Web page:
Workforce development is a broad term that encapsulates multiple strategies that advance the training, skills, and experience of workers in the DER sector, including

  • standardized education and training,
  • industry-based training, certification, apprenticeships, and
  • an understanding of labor market dynamics.

It involves both the training of a new generation of DER workers, as well as the “upskilling” and “re-skilling” of an existing workforce in more traditional sectors. Bringing people into the fold of the new energy economy is an opportunity to make the energy transition already underway more just and equitable.

Clean energy jobs deliver, but still need workers

Clean energy technologies, including distributed energy resources, deliver jobs–often high-paying and place-based (i.e. difficult to offshore)–and this growth is expected to continue. For example, according to the Interstate Renewable Energy Council’s Solar Jobs Census (2021), “The solar industry employs over twice as many workers as the coal industry, and ranks third in total employment among energy industry sectors.” Only a few years ago, wind energy technician was the second fastest-growing occupation in the United States.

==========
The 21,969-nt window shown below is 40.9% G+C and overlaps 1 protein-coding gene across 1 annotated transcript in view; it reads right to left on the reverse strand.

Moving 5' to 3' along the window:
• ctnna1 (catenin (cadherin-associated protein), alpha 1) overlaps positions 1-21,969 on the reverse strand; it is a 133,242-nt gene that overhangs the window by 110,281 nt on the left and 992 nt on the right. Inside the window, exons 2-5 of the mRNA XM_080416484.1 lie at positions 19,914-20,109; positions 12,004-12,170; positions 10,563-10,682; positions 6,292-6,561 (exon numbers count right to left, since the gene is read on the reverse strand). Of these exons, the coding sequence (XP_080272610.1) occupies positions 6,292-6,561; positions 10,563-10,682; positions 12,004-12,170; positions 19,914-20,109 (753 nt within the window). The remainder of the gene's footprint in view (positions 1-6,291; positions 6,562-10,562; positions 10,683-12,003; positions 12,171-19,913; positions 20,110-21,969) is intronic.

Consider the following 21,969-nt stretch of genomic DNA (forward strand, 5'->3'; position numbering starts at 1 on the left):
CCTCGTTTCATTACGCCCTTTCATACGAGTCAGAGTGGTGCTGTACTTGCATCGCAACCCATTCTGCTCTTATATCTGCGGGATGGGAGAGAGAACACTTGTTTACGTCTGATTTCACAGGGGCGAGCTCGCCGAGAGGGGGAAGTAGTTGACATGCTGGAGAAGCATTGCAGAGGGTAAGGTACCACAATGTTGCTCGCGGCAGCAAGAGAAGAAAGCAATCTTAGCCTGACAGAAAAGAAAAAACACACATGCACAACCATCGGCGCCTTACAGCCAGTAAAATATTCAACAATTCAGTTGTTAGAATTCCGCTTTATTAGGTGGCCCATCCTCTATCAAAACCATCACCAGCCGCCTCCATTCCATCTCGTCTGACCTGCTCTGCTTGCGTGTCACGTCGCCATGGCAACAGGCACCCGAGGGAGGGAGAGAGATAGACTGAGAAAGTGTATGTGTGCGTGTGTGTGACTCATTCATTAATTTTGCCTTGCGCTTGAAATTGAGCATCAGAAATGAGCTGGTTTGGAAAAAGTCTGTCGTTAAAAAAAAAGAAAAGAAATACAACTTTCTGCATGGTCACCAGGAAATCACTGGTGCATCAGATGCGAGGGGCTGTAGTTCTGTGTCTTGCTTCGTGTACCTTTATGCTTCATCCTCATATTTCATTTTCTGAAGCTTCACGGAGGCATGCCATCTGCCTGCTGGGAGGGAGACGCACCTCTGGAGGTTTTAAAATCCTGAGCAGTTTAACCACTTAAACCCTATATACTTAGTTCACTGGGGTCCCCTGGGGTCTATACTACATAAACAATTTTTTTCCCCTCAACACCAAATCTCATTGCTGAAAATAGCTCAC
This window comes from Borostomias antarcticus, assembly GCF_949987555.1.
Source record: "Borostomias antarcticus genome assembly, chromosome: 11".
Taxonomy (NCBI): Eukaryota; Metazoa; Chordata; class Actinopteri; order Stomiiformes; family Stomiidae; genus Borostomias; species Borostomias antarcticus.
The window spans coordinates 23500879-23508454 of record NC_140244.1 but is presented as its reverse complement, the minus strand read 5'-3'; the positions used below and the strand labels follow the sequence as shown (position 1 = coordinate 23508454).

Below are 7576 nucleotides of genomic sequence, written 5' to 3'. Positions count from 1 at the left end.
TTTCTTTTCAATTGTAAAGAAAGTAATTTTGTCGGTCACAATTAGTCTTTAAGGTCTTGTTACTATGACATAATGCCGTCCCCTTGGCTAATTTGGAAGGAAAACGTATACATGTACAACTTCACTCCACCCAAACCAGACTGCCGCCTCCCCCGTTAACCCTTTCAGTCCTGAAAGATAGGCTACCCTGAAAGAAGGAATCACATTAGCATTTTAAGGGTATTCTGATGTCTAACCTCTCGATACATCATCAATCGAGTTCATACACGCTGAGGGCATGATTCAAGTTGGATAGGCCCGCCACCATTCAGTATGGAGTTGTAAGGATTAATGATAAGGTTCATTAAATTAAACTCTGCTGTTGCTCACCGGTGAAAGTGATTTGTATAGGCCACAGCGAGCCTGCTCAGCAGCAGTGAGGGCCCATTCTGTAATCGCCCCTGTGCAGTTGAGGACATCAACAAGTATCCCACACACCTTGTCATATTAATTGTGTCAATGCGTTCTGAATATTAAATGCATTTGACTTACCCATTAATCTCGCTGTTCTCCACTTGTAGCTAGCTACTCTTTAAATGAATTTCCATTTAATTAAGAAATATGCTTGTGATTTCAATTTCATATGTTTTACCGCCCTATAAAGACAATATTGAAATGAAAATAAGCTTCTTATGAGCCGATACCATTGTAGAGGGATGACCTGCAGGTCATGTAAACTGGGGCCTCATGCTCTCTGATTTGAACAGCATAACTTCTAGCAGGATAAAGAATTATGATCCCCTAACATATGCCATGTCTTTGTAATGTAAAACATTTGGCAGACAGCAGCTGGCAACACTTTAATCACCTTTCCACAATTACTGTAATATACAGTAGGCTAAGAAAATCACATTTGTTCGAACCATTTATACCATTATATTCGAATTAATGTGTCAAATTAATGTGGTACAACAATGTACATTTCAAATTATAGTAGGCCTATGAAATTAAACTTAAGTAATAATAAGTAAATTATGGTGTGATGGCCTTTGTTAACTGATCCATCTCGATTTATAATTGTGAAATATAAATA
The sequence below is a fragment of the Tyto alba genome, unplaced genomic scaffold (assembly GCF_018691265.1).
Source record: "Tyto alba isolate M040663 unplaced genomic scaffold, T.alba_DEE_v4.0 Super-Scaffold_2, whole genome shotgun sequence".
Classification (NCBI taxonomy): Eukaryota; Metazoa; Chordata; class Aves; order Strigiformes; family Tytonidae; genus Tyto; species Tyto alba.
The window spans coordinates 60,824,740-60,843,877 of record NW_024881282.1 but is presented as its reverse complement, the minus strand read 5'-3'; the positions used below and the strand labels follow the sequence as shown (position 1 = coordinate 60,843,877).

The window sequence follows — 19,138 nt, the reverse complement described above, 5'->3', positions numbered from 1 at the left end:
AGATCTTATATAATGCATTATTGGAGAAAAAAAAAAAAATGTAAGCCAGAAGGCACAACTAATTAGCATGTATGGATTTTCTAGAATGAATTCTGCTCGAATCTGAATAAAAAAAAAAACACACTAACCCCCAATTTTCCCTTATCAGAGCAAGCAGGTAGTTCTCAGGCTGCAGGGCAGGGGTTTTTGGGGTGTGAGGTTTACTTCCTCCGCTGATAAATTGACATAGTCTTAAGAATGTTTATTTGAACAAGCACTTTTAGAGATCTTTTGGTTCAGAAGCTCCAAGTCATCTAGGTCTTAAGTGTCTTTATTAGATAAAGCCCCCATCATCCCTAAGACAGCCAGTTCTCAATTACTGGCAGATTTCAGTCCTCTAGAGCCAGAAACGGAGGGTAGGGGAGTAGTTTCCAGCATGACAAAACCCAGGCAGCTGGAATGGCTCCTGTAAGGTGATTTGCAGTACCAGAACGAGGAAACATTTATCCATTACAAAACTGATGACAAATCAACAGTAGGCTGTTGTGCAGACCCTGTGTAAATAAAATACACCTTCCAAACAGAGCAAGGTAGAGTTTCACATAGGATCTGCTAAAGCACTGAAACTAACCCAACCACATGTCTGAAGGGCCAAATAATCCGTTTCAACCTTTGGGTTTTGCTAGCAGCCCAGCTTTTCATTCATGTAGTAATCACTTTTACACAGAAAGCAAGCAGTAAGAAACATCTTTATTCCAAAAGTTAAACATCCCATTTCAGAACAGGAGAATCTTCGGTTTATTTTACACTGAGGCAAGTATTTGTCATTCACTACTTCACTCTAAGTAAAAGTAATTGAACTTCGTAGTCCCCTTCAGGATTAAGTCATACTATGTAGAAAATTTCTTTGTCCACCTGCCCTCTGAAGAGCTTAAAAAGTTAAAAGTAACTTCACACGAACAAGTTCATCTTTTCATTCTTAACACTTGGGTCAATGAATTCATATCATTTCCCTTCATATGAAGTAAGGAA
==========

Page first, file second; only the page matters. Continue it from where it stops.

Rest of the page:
Yet, despite the declining costs and continued growth of more established clean energy technologies like solar and wind, these industries still report struggling to find enough trained workers to meet demand.

Within each energy technology sector, there are a variety of job types (e.g. wind and EV examples below), demonstrating how these technologies can provide opportunities to different kinds of workers, but also underscoring the breadth and depth required for a comprehensive workforce development approach to meet all industry needs.

distributed energy resources chart 1